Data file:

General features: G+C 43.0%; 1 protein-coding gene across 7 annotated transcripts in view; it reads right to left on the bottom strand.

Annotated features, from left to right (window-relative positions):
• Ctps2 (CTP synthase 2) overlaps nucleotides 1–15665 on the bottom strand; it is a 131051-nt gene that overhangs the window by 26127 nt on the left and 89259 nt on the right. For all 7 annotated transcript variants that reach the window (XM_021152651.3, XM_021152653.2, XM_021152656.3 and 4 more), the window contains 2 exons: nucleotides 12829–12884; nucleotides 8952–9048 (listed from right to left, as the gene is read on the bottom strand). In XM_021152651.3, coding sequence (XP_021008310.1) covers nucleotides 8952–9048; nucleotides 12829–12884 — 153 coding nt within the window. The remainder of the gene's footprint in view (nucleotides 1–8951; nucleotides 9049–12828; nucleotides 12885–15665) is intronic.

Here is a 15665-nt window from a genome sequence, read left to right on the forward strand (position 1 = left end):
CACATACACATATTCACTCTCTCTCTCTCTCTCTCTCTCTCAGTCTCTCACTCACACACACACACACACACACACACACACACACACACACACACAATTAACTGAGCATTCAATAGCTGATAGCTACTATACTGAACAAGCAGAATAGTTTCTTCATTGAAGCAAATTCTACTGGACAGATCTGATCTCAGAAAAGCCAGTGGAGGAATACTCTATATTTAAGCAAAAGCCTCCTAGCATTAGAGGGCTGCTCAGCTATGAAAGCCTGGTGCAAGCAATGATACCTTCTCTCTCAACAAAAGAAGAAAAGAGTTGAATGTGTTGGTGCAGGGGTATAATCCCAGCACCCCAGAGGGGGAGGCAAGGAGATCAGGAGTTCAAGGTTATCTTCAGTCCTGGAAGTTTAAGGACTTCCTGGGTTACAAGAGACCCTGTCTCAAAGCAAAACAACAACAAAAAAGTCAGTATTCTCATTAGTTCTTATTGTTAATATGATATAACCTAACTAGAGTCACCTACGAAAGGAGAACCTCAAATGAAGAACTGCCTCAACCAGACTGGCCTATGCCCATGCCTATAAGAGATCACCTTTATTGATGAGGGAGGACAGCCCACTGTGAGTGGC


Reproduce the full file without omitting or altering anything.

General features: G+C 43.0%; 1 protein-coding gene across 7 annotated transcripts in view; it reads right to left on the bottom strand.

Annotated features, from left to right (window-relative positions):
• Ctps2 (CTP synthase 2) overlaps nucleotides 1–15665 on the bottom strand; it is a 131051-nt gene that overhangs the window by 26127 nt on the left and 89259 nt on the right. For all 7 annotated transcript variants that reach the window (XM_021152651.3, XM_021152653.2, XM_021152656.3 and 4 more), the window contains 2 exons: nucleotides 12829–12884; nucleotides 8952–9048 (listed from right to left, as the gene is read on the bottom strand). In XM_021152651.3, coding sequence (XP_021008310.1) covers nucleotides 8952–9048; nucleotides 12829–12884 — 153 coding nt within the window. The remainder of the gene's footprint in view (nucleotides 1–8951; nucleotides 9049–12828; nucleotides 12885–15665) is intronic.

Here is a 15665-nt window from a genome sequence, read left to right on the forward strand (position 1 = left end):
CACATACACATATTCACTCTCTCTCTCTCTCTCTCTCTCTCAGTCTCTCACTCACACACACACACACACACACACACACACACACACACACACACAATTAACTGAGCATTCAATAGCTGATAGCTACTATACTGAACAAGCAGAATAGTTTCTTCATTGAAGCAAATTCTACTGGACAGATCTGATCTCAGAAAAGCCAGTGGAGGAATACTCTATATTTAAGCAAAAGCCTCCTAGCATTAGAGGGCTGCTCAGCTATGAAAGCCTGGTGCAAGCAATGATACCTTCTCTCTCAACAAAAGAAGAAAAGAGTTGAATGTGTTGGTGCAGGGGTATAATCCCAGCACCCCAGAGGGGGAGGCAAGGAGATCAGGAGTTCAAGGTTATCTTCAGTCCTGGAAGTTTAAGGACTTCCTGGGTTACAAGAGACCCTGTCTCAAAGCAAAACAACAACAAAAAAGTCAGTATTCTCATTAGTTCTTATTGTTAATATGATATAACCTAACTAGAGTCACCTACGAAAGGAGAACCTCAAATGAAGAACTGCCTCAACCAGACTGGCCTATGCCCATGCCTATAAGAGATCACCTTTATTGATGAGGGAGGACAGCCCACTGTGAGTGGC